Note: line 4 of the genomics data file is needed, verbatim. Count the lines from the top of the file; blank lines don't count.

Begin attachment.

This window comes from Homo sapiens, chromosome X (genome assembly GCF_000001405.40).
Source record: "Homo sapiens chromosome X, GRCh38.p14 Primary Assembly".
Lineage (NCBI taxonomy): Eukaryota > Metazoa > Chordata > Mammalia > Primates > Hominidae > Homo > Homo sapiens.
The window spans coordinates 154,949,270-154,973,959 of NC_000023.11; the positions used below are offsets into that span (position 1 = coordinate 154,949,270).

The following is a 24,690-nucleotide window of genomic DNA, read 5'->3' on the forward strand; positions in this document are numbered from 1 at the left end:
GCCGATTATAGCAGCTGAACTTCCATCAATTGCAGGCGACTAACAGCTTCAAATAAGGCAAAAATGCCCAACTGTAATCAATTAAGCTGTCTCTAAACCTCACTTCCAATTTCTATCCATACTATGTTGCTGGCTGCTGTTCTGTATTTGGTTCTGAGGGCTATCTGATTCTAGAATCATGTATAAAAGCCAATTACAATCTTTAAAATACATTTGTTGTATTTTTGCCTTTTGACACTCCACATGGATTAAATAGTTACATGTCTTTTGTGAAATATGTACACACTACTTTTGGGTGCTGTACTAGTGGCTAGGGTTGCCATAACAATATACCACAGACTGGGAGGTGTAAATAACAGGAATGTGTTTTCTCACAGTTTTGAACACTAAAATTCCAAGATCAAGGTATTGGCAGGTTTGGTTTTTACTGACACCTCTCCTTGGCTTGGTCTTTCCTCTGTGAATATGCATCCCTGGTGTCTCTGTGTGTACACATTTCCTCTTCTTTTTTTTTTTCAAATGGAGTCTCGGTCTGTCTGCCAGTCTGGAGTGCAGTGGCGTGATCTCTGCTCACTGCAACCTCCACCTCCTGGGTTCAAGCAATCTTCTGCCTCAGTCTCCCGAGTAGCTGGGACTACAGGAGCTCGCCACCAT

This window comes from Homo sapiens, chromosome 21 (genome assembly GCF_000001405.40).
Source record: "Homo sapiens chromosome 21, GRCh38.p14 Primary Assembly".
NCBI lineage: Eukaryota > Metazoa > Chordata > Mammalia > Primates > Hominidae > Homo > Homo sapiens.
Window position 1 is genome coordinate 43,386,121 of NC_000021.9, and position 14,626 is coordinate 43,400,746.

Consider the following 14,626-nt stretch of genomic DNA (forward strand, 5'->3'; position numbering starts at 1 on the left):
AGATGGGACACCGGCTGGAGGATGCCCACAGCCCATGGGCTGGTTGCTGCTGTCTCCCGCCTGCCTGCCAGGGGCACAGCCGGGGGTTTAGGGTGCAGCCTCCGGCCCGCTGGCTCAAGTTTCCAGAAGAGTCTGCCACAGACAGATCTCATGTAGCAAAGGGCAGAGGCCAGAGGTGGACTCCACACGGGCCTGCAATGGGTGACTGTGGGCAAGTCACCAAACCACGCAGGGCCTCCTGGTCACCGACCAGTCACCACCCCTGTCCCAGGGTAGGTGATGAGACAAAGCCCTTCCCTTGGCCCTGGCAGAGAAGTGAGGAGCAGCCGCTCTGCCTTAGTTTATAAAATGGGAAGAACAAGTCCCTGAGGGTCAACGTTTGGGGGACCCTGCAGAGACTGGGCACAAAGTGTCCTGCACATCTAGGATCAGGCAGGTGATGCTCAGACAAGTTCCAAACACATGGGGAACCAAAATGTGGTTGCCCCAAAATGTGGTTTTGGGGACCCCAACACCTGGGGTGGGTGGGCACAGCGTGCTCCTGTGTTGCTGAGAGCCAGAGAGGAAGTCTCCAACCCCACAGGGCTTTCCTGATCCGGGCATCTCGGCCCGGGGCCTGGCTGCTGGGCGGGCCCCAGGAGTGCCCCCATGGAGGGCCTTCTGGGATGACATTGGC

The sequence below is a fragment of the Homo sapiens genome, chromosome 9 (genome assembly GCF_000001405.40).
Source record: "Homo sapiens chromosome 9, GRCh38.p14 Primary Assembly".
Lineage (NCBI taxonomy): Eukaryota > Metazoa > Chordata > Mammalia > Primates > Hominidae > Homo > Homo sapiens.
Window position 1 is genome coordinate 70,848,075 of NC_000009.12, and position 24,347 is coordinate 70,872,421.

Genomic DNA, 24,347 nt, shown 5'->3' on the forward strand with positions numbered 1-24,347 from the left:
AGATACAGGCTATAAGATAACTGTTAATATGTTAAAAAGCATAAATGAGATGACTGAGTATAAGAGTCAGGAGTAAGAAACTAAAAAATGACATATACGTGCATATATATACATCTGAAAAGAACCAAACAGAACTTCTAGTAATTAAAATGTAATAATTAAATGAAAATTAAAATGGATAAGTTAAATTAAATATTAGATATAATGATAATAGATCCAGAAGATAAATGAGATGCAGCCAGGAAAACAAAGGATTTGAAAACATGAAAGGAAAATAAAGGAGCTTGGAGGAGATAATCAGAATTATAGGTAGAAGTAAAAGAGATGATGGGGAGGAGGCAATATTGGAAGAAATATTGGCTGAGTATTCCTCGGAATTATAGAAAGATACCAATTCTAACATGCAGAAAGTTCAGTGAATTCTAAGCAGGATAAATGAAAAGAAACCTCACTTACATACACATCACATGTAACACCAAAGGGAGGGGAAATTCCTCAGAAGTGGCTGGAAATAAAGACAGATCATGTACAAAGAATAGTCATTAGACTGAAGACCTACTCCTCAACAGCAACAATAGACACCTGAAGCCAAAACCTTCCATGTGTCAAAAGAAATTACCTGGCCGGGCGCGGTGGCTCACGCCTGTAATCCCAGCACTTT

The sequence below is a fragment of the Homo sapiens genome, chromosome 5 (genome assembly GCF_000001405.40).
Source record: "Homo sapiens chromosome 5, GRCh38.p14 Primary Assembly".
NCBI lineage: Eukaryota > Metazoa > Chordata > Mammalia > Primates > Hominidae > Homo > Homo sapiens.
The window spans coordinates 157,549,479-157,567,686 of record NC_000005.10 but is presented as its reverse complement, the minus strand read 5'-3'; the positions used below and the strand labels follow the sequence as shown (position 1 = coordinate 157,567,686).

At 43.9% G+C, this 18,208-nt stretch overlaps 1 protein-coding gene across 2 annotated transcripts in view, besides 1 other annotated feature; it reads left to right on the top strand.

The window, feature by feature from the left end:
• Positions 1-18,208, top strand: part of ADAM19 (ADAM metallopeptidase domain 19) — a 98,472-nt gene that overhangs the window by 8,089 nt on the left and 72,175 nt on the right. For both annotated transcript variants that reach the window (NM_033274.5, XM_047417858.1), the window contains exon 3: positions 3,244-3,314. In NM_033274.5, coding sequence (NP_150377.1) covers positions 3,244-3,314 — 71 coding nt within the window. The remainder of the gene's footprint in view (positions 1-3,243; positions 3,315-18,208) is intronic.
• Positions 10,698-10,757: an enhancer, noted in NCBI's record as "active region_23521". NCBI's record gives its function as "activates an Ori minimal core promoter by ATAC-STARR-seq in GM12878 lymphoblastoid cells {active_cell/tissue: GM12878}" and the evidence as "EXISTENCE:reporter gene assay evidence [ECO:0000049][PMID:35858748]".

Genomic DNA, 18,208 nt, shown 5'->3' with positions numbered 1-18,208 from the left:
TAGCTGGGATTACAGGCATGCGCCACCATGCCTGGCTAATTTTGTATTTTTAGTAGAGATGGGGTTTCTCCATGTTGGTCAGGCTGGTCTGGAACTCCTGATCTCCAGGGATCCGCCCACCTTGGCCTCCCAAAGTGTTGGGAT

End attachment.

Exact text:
The window spans coordinates 154,949,270-154,973,959 of NC_000023.11; the positions used below are offsets into that span (position 1 = coordinate 154,949,270).